One of my earliest, most soothing literary memories doesn’t involve the written word: It is a couple of drawings from a Ladybird Children’s Classics edition of Johann Wyss’s 1812 novel Swiss Family Robinson. The story had a family shipwrecked on an island where it proceeds to use available resources as best as it can, and the pictures that most enchanted me were of a cave-house dug into a cliff, to spend the winter in. The interior was cosy, warm and well-lit, the doors and windows were rounded, there were little bookshelves, and the rooms in which the children lounged on bunks seemed to belong to a particularly luxurious boarding-school hostel. Even the stalactites hanging from the cave’s roof seemed friendly.
The cave-house images changed the tone of the book. They seemed to say: Even on a strange island, you can find your personal castle. By this point in the story, the Family Robinson is well-settled in its new surroundings—in control, with much of the danger having past.
There are many other comforting houses in children’s literature: In Enid Blyton’s Faraway Tree series, Moon-Face’s house—located near the top of the tree, and containing a slide that takes you back to the bottom—becomes a meeting point for the characters before their adventures begin. But such settings can be deceptive too: In Hansel and Gretel, the children are lured into a witch’s captivity because they are so mesmerised by her house, made of cake and chocolate. And in CS Lewis’s The Lion, the Witch and the Wardrobe, four children living together in an old country house discover, in the wardrobe, a portal to the magical land of Narnia. Given that the story was set during the Second World War, the escapist implications are obvious. Yet there is also the knowledge that the real-world house is a place that must be returned to: You can’t stay in fantasy-land forever.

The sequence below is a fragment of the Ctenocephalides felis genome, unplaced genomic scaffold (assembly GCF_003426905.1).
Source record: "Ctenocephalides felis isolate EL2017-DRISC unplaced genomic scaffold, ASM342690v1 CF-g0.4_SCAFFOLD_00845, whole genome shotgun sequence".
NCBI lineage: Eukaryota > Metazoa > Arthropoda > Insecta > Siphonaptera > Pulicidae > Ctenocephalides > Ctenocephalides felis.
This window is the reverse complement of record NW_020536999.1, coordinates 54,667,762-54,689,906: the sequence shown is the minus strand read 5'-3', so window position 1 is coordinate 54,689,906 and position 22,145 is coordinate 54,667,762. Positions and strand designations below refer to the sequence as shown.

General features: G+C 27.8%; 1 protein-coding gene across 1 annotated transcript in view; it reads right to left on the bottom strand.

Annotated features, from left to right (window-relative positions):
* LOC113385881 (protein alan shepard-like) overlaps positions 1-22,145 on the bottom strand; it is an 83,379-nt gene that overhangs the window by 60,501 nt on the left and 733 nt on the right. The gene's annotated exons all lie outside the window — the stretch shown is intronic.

Anglophone literature of an earlier vintage was often set in a world of ancestral estates or mansions that a family might have stayed in for centuries. Hence the many books that are named for residences—such as Jane Austen’s Northanger Abbey—or otherwise feature houses that are vital to the story: Pemberley in Austen’s Pride and Prejudice, where the relationship between Elizabeth and Mr Darcy—dislike slowly turning to love—develops; or Mrs Havisham’s frozen-in-time mansion Satis House in Charles Dickens’s Great Expectations, mouldy and in disuse, its appearance echoing the heartbreak and festering bitterness of its owner. And try imagining PG Wodehouse’s delightful Blandings Castle books without the setting: An English country estate where improbable things happen, imposters hop in and out, stern aunts get their comeuppance, lovers are reunited—and all the while, the absent-minded Lord Emsworth, king of this particular castle, is only concerned with his beloved pig the Empress. When Evelyn Waugh called Blandings a Garden of Eden, it was recognition that such a setting was more like a state of mind than an actual, physical space.